My loss is also immeasurable. I love my three sons with all my heart. The unique relationship I share with each of them is my greatest source of joy in life, which makes it hard for me to admit there are many times I yearn for my daughter and the unique relationship I would have with her. It is the big things, like knowing our family of 6 has been living as a family of 5, and all the big moments I missed with Alex as she grew into adulthood and beyond. It is also silly things, like someone to get my nails done with, or to give me an opinion on my outfit, or just to discuss some of the books and shows I am sure we would have shared that I just can’t convince my sons to enjoy. When Alex died, I didn’t just lose a daughter, but someone who could turn to me with questions that a daughter might ask her mom, someone I could advise on being a mom and a wife, and someone who would have grown to be a best friend to me as we aged.

Our losses are unique but our story is not — too many families whose children have cancer have unique losses of their sons, daughters, brothers and sisters. This is the shared pain we can all understand that moves us to action, to keep pushing for cures, that inspires families to hold lemonade stands and companies to pull out all the stops in their fundraising.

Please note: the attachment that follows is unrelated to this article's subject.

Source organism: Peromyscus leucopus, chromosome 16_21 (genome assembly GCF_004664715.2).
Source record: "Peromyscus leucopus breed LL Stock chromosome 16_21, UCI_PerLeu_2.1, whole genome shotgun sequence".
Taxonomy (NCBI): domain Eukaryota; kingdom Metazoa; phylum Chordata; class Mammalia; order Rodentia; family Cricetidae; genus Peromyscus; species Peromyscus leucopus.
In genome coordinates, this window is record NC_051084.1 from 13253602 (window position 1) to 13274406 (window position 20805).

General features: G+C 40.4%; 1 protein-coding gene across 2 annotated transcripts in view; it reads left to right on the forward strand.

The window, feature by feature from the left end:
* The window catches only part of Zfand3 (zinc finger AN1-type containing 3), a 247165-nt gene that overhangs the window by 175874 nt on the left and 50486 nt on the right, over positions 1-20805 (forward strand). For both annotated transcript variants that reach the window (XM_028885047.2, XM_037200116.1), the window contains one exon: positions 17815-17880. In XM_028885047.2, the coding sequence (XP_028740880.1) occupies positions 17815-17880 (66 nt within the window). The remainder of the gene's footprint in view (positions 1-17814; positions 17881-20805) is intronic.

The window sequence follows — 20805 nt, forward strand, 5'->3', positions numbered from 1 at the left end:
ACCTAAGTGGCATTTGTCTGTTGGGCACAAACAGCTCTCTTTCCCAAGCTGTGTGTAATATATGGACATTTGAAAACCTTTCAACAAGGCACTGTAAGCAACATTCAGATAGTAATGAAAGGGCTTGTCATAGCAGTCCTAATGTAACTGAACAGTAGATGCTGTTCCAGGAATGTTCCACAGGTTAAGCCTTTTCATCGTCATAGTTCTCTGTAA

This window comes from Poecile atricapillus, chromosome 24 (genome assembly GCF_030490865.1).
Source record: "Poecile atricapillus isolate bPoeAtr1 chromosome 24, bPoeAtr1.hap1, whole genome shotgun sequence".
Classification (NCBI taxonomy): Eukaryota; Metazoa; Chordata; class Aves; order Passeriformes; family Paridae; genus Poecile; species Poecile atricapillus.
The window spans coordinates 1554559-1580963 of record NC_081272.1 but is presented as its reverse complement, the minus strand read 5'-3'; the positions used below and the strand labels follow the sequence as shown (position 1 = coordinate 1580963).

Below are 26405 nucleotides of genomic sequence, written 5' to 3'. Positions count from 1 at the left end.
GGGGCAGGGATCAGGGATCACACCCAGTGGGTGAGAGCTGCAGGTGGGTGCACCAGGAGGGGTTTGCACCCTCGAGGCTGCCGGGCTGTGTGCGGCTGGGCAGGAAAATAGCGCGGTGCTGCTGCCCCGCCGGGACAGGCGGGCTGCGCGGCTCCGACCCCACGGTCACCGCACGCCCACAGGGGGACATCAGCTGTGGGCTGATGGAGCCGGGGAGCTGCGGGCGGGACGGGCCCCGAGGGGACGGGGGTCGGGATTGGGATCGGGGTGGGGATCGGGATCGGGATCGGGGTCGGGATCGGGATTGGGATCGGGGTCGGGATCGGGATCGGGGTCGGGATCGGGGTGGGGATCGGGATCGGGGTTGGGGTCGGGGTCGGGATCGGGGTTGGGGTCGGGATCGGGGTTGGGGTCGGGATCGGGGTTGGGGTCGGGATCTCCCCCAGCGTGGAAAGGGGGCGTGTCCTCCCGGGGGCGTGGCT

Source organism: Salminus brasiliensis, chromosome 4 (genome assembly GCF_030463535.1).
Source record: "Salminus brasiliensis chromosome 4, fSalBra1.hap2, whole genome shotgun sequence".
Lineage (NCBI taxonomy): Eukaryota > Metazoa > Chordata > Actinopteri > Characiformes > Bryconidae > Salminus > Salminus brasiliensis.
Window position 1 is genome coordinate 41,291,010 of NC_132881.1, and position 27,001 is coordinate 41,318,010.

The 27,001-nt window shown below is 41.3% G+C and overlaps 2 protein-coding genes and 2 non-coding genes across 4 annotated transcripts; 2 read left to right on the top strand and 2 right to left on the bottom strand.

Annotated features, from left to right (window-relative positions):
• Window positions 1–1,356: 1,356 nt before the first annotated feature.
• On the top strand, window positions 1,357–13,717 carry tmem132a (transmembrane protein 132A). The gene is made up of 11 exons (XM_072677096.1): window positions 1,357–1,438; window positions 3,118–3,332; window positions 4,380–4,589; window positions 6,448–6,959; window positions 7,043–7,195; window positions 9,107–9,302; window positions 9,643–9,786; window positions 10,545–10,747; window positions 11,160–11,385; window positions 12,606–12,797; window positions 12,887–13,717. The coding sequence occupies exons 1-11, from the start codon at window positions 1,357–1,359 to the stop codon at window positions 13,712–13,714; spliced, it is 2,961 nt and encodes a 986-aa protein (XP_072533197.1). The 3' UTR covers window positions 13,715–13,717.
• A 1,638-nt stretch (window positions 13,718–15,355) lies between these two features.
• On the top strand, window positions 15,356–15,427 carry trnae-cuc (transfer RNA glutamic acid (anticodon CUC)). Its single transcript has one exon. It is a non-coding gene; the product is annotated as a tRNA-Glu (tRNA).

Despite the depths of loss and impact it has had on our lives as individuals and a family, we recognize that we are very lucky that Alex has such a strong presence in our lives. She lives on in tangible ways through our work with the foundation, the incredible people we have met, and the experiences we have had because of her life and legacy. Most of all she lives on in the kids (some of them now adults!) who have the opportunity for a cure because of her life

So, today as we mark the years since Alex left us, my family will remember her in our own quiet ways as we reflect on our losses, but we will recognize how fortunate we are that she lives on and is remembered for her beautiful life. Thank you for reading and remembering with us. 

If you are moved to donate today, I encourage you to donate to our SuperSibs program in honor of her brothers, to provide comfort, care and empowerment to siblings of children with cancer.